Should an employee be improperly terminated for their legal off-duty usage of cannabis, they may bring a private cause of action seeking damages and equitable relief. Additionally the New York State Attorney General may bring a cause of action seeking equitable relief on behalf of the employee.  

With respect to prohibiting cannabis during working hours, this may include any time an employee is on call or expected to be engaged in work. Additionally, an employer may prohibit use of cannabis on company property, including leased vehicles.  Further, for remote workers, while an employer may not prohibit the use of cannabis at the employee’s home, an employer may take actions against the employee if they have articulable sign of impairment. Drug testing is permitted where such testing is a requirement for a position under federal or state law. These positions may include drivers of commercial vehicles. 

Additionally, in May 2020, the New York City Human Rights Code was amended to prohibit pre-employment testing of marijuana or THC for job applicants. There are exceptions to this prohibition where such testing is:

  1. Required by the U.S. Department of Transportation under 49 C.F.R. Part 40 or related state and local rules (e.g., flight crew and train dispatchers) (as defined in the applicable DOT rules);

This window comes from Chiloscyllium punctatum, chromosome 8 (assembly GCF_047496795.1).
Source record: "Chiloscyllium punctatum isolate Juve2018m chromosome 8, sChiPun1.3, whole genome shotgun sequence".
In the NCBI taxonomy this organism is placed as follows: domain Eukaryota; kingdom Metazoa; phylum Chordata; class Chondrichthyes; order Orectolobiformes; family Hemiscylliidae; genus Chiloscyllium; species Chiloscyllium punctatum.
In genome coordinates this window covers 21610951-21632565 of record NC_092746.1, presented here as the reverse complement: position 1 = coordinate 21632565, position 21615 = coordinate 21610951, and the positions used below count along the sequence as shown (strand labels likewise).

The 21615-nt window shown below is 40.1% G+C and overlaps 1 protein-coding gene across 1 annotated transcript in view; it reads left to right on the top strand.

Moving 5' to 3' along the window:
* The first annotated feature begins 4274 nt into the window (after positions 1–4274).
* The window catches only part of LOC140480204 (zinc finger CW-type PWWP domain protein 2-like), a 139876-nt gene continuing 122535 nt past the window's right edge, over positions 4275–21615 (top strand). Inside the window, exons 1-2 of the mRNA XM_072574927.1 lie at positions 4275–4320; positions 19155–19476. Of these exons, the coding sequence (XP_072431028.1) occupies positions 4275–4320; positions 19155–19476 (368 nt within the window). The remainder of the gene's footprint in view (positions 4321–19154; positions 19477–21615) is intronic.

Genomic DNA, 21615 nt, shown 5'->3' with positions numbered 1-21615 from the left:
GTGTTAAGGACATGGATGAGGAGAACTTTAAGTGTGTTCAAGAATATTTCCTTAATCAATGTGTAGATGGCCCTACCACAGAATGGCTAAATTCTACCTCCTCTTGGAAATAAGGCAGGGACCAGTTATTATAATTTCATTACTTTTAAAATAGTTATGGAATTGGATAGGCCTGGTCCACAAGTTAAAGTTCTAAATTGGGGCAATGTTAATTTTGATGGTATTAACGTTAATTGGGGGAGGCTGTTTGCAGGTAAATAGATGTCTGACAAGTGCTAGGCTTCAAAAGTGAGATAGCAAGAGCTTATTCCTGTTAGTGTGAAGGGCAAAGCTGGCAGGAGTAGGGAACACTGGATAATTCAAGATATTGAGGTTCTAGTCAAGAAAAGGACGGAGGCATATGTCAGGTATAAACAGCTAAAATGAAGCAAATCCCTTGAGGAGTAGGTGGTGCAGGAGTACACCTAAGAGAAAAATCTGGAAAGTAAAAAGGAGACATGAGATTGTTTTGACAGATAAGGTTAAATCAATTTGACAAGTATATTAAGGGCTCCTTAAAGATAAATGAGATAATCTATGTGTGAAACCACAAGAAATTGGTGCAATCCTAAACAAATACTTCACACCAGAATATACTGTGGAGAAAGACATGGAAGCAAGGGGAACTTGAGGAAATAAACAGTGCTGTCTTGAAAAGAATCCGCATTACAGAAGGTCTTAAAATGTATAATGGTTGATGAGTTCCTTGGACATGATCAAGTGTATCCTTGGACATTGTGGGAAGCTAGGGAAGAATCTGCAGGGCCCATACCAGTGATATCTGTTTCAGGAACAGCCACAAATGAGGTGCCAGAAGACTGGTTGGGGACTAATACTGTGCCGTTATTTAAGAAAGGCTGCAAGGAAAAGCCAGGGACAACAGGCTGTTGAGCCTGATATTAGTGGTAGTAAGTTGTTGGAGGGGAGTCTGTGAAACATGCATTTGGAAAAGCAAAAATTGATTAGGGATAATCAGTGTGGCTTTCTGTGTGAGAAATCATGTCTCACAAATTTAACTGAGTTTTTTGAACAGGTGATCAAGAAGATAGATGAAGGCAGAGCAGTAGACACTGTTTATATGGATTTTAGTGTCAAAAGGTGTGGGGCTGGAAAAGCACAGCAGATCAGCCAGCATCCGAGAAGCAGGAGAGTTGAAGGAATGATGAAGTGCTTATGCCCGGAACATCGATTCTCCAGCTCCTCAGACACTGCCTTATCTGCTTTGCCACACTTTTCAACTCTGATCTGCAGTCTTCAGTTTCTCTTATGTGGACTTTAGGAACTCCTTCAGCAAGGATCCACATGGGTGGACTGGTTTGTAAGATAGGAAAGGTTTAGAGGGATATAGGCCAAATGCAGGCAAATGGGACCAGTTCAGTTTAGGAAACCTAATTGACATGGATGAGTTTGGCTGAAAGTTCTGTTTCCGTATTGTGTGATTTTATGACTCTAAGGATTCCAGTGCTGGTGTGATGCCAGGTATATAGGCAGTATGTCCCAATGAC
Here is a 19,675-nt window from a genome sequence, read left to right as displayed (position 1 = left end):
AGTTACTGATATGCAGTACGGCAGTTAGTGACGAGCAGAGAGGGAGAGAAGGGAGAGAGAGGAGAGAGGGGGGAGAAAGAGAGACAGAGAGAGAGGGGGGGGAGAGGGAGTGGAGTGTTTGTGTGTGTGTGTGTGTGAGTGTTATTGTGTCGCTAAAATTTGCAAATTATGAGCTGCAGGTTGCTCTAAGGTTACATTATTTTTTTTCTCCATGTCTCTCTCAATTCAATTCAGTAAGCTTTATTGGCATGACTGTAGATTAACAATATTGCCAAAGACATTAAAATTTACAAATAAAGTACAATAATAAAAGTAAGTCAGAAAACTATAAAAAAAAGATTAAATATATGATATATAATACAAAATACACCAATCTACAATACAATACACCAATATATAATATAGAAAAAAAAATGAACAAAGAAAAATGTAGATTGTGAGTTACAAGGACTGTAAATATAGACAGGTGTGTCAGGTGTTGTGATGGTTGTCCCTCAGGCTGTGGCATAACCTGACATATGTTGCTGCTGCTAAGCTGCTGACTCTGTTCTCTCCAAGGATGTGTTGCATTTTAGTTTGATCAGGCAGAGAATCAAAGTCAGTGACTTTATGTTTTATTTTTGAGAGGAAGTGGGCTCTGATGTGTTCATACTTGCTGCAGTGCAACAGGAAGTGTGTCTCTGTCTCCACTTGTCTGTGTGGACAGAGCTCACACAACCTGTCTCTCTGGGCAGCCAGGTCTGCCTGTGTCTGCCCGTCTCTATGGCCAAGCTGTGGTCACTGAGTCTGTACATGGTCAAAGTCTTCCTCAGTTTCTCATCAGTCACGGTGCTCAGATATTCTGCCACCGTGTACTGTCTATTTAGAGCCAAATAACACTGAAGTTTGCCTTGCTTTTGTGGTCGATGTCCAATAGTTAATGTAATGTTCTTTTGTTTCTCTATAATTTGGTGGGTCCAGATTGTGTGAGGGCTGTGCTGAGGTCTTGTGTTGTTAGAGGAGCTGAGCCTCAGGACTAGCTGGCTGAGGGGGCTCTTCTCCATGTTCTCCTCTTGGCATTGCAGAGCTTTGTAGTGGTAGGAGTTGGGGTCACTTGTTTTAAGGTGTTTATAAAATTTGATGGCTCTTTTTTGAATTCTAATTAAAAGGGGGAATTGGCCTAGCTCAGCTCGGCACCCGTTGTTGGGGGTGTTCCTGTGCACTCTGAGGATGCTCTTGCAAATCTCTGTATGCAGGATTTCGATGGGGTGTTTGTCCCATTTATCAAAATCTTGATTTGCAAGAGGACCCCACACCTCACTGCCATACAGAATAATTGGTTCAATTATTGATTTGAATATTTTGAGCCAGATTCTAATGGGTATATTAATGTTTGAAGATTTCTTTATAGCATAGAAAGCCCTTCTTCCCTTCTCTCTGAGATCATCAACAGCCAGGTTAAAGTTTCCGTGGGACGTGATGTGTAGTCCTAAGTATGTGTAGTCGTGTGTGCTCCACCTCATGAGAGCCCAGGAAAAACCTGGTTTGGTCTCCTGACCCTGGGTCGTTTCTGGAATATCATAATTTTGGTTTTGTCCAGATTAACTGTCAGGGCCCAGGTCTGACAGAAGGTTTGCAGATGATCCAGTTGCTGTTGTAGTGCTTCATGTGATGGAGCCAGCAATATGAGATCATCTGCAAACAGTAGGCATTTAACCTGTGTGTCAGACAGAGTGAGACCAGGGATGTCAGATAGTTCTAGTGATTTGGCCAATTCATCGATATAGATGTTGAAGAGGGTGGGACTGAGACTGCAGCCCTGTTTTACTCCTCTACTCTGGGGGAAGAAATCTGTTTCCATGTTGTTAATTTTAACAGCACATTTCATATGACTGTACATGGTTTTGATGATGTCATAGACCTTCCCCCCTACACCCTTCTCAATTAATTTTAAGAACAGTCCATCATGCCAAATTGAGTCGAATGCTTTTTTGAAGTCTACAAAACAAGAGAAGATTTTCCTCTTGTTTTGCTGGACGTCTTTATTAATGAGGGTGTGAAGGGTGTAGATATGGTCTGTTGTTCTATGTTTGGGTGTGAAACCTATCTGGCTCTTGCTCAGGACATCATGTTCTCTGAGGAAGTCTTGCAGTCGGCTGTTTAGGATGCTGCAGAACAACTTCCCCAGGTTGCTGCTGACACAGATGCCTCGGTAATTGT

2. Required by the federal government as a condition of receiving a contract or grant;
  3. Required by federal or state law “for purposes of safety or security;”
  4. A collective bargaining agreement includes terms related to pre-employment drug testing of job applicants;
  5. The position falls into one of the categories of jobs provided for by the Commission on Human Rights.

As New York’s legal recreational cannabis market is established, employers should be mindful that they may not take any adverse employment actions against employees for the employees legal off-duty consumption of cannabis. It is only when an employee is impaired while on-duty that an employer may take an adverse employment action. However, impairment is not easily defined, and employers should take care to properly document all suspected symptoms of that impairment before taking any adverse actions. 

By: Lisa M. Casa, Esq., a Partner with the Labor and Employment and Cannabis Practice Group at Forchelli Deegan Terrana, LLP